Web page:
And why the profound effect?
Andrea Harkins – aka The Martial Arts Woman – is a published author of two motivational books, a martial artist, instructor, motivator, blogger, and speaker. Kristy Hitchens – aka The Mortal Mouse – took up taekwondo just over a year ago after watching her son train for five years. As a newspaper journalist and freelance writer she made sense of the journey by writing about it. When she discovered others could relate to the benefits of martial arts she experienced, blogging seemed an obvious step.
This is what happened when their minds came together from opposite sides of the world, Andrea in Arizona USA and Kristy in Australind, Australia…
Something seriously weird has been happening to me.
And when I say ‘weird’ I mean MORE weird than toy rubber snakes jumping out at me from my make-up drawer, bed and wardrobe and other random spots.
Or my undies coming out of the drawer all tied together in one long rope. Ok. YOU can laugh!
(Master 11 is going through an irritating pranking stage. *eyeroll)
The ‘weird’ I am referring to are things like this:
- Dear and long-time close girlfriends coming at me in greeting with their hands held in some kind of funny karate chopping, ninja style thing.
- Squeezing Taekwondo practice into every. spare. moment. To the point where I’m throwing out a few tornado kicks while I wait for a pot of water to boil on the stove or chatting to my Dad on the phone through my grimaced face as I push the limit of that leg streeeeeeeetch.
- Hearing my daughter earnestly echo back at me the same thought-provoking and confidence-building speeches I have given to her lately. “It’s not a good thing to compare yourself to other people like that mum!” *sniff!
But really, this stuff is only quirky little surface things I’ve noticed since starting Taekwondo training a bit over a year ago.
The truth is, in such a short time, I feel like a changed person. Like my soul has literally shifted.
Overly dramatic you think? Once I might have thought the same thing. Oh parleeeeez!
That was until I experienced The Martial Arts Effect not only for myself, but began hearing similar stories from women all over the world who had experienced the same thing.
Taken up a form of martial arts training – typically after 30 – and experienced dramatic change in their lives.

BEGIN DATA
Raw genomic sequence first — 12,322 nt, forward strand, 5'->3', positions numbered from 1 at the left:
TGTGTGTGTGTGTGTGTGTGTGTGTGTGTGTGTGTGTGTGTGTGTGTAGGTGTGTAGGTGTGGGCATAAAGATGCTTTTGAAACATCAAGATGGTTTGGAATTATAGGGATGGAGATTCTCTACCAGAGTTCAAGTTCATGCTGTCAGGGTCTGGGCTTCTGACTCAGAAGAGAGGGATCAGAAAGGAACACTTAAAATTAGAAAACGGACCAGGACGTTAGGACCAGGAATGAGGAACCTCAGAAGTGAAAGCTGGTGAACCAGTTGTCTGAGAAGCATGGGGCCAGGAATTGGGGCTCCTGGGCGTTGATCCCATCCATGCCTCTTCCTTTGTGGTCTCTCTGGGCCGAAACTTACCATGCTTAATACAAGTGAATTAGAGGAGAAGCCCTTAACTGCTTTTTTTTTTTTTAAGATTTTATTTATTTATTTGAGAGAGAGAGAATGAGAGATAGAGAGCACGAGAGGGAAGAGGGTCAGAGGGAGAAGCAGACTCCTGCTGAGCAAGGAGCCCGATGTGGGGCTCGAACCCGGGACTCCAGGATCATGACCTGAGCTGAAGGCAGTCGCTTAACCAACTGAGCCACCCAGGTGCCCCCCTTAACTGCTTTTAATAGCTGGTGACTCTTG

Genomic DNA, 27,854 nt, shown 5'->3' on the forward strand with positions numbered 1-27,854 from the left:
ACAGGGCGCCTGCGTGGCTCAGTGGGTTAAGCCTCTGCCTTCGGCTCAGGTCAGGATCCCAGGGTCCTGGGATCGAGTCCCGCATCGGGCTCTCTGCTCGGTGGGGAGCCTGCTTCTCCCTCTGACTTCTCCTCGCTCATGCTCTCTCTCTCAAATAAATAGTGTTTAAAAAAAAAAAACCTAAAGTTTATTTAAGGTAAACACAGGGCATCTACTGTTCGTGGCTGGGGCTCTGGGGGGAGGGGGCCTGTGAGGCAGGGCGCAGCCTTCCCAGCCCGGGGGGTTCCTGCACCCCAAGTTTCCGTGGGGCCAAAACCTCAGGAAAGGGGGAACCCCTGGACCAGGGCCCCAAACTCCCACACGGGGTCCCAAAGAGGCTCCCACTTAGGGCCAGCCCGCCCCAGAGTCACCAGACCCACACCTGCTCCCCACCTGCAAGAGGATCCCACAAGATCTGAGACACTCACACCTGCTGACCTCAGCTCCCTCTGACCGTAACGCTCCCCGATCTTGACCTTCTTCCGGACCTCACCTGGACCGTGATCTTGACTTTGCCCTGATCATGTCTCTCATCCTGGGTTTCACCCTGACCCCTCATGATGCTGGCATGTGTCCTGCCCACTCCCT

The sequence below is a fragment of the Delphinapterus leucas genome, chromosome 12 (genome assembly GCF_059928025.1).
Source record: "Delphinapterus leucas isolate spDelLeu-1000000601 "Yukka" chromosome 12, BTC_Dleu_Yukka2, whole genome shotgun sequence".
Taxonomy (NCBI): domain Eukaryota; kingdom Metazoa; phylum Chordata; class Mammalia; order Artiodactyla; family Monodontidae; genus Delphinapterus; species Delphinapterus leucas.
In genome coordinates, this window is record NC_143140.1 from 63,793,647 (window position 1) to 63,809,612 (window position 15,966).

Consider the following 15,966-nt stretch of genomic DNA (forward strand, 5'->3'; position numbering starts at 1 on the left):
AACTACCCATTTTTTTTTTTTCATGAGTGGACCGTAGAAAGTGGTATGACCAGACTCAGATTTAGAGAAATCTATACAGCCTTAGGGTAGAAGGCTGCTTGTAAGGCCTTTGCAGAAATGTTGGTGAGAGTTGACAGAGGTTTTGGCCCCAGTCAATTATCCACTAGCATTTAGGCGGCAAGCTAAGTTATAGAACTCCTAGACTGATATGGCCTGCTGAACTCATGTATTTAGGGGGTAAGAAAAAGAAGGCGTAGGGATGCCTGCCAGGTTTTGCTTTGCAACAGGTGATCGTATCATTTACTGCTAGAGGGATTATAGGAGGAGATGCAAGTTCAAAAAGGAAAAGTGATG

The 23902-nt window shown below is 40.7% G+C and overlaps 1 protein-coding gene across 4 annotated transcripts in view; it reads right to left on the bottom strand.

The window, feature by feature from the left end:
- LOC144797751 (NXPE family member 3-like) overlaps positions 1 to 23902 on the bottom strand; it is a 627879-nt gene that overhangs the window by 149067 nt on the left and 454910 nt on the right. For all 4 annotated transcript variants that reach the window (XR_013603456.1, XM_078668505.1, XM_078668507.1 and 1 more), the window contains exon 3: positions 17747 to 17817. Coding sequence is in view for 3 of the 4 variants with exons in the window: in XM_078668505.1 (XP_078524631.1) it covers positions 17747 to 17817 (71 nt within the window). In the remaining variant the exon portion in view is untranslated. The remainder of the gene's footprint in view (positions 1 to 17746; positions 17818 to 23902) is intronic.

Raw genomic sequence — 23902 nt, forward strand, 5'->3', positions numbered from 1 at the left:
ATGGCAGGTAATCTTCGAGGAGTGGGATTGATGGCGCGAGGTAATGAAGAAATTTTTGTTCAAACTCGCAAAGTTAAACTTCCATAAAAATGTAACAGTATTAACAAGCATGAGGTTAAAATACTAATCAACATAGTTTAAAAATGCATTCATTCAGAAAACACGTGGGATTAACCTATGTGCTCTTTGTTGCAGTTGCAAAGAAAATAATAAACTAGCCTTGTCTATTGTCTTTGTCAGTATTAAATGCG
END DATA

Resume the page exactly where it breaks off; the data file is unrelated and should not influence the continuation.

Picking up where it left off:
This had me wondering: Why?
Why doesn’t this kind of thing happen when you take up netball or start going regularly to a group fitness class?
So in my usual style, I began researching. It’s the journo in me.
Andrea has some great insights on this based on her years of experience not only as a martial arts practitioner, but as a teacher AND as a guest speaker and author.
We came up with two theories based on Mastery and Passion and approached both in our own unique styles.
But first: More about Sensei Andrea and her journey into combining Martial Arts & Motherhood…
I can relate to Kristy’s experiences. I began martial arts at the age of 26, “BC” (before children). I had my first (of four) children a few months before my black belt test back in 1994.
When I had him, attending class and practice was limited between work, drool, spit up, and diapers. If I did go to class, he screamed the entire time I was gone, leaving my husband miserable upon my return.
When I could, I practiced at home in a narrow stretch of hallway by the front door.
After black belt, I began volunteer teaching for underprivileged kids, a stint that lasted seven years. At the center where I was teaching, they would babysit my son, but all he wanted was mommy. So, as I stood in front of a group of kids at the center to teach, I would hear him wailing and crying in the background.
Or, they would roll him by in his stroller to show him that I still existed, which truly only made his crying worse!